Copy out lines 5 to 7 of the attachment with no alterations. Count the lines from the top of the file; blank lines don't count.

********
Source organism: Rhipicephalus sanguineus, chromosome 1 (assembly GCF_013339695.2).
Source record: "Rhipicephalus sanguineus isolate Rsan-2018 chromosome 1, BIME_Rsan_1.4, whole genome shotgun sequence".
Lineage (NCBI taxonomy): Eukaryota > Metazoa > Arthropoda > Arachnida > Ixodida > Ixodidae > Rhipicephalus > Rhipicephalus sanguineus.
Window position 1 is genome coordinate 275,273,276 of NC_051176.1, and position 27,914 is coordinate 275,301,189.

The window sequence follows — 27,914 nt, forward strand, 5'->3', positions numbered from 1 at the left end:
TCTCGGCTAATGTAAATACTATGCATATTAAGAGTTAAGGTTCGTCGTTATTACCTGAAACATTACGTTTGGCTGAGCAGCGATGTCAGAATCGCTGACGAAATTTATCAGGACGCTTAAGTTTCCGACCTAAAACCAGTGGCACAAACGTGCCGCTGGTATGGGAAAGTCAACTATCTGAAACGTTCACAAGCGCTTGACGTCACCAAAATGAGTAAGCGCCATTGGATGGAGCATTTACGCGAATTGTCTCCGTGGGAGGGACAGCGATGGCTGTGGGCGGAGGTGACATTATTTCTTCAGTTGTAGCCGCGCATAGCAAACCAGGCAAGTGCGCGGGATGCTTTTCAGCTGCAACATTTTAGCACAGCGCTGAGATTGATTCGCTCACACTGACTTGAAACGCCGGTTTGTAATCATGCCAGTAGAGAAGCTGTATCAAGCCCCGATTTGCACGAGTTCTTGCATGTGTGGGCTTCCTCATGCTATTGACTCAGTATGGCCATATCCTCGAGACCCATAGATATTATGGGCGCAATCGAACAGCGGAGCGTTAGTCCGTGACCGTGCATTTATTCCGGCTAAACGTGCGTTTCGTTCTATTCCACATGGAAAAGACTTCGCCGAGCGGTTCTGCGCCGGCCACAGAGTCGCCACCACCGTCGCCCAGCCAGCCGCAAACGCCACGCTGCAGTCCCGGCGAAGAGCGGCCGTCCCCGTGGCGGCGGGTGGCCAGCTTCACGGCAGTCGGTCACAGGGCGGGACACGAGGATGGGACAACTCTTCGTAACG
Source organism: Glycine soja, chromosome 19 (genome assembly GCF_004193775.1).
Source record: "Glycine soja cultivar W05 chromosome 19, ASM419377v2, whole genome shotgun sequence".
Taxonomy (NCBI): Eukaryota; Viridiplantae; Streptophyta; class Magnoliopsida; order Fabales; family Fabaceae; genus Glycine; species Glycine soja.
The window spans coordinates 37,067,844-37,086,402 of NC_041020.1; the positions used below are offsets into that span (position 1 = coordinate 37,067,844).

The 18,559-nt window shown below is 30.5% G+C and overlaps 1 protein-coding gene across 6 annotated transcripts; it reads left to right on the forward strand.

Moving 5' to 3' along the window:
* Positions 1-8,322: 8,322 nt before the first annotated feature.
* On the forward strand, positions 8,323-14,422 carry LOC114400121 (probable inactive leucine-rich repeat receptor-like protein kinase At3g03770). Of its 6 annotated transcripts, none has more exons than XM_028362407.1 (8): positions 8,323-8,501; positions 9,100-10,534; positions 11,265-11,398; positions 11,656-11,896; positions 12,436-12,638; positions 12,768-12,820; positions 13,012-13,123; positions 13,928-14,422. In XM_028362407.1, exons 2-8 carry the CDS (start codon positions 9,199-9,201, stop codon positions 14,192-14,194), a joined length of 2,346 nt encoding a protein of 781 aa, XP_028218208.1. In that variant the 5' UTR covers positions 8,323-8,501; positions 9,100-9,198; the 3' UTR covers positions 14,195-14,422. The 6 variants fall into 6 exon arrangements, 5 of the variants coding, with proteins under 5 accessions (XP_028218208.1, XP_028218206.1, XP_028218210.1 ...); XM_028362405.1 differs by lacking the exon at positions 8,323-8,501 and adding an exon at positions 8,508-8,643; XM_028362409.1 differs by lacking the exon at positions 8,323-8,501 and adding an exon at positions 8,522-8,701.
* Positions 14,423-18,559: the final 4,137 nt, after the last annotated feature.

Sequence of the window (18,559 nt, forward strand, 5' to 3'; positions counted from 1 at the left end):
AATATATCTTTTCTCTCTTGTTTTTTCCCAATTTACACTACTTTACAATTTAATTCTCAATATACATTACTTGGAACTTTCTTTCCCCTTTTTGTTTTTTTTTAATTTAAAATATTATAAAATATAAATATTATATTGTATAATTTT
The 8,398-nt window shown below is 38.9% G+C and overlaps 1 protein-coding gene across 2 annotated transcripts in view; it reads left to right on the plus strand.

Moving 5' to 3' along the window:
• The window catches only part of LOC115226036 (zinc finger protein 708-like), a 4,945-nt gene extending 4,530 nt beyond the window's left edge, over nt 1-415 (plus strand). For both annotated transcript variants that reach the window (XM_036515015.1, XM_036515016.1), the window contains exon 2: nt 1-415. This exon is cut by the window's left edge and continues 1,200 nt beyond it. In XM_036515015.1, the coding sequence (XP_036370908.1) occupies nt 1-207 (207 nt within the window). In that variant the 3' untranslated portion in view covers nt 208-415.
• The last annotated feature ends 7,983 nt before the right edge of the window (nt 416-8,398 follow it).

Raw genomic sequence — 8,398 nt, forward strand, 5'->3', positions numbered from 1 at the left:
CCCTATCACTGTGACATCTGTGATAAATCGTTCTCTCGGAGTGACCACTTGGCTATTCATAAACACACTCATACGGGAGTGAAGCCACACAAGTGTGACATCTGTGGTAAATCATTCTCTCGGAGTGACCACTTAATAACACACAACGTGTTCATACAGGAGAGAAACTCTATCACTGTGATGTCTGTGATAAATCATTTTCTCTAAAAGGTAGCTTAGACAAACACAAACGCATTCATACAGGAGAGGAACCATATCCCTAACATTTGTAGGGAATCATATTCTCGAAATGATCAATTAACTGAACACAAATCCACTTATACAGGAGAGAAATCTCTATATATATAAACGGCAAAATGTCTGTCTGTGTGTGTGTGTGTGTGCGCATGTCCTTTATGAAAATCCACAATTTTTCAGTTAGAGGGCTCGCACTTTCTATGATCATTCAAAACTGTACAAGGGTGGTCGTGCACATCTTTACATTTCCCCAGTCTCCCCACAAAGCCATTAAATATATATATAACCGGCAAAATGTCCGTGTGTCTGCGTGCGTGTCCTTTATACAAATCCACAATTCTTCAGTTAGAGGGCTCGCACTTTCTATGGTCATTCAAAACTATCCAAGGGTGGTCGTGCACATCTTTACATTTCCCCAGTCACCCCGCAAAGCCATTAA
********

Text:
The window sequence follows — 27,914 nt, forward strand, 5'->3', positions numbered from 1 at the left end:
TCTCGGCTAATGTAAATACTATGCATATTAAGAGTTAAGGTTCGTCGTTATTACCTGAAACATTACGTTTGGCTGAGCAGCGATGTCAGAATCGCTGACGAAATTTATCAGGACGCTTAAGTTTCCGACCTAAAACCAGTGGCACAAACGTGCCGCTGGTATGGGAAAGTCAACTATCTGAAACGTTCACAAGCGCTTGACGTCACCAAAATGAGTAAGCGCCATTGGATGGAGCATTTACGCGAATTGTCTCCGTGGGAGGGACAGCGATGGCTGTGGGCGGAGGTGACATTATTTCTTCAGTTGTAGCCGCGCATAGCAAACCAGGCAAGTGCGCGGGATGCTTTTCAGCTGCAACATTTTAGCACAGCGCTGAGATTGATTCGCTCACACTGACTTGAAACGCCGGTTTGTAATCATGCCAGTAGAGAAGCTGTATCAAGCCCCGATTTGCACGAGTTCTTGCATGTGTGGGCTTCCTCATGCTATTGACTCAGTATGGCCATATCCTCGAGACCCATAGATATTATGGGCGCAATCGAACAGCGGAGCGTTAGTCCGTGACCGTGCATTTATTCCGGCTAAACGTGCGTTTCGTTCTATTCCACATGGAAAAGACTTCGCCGAGCGGTTCTGCGCCGGCCACAGAGTCGCCACCACCGTCGCCCAGCCAGCCGCAAACGCCACGCTGCAGTCCCGGCGAAGAGCGGCCGTCCCCGTGGCGGCGGGTGGCCAGCTTCACGGCAGTCGGTCACAGGGCGGGACACGAGGATGGGACAACTCTTCGTAACG
Source organism: Glycine soja, chromosome 19 (genome assembly GCF_004193775.1).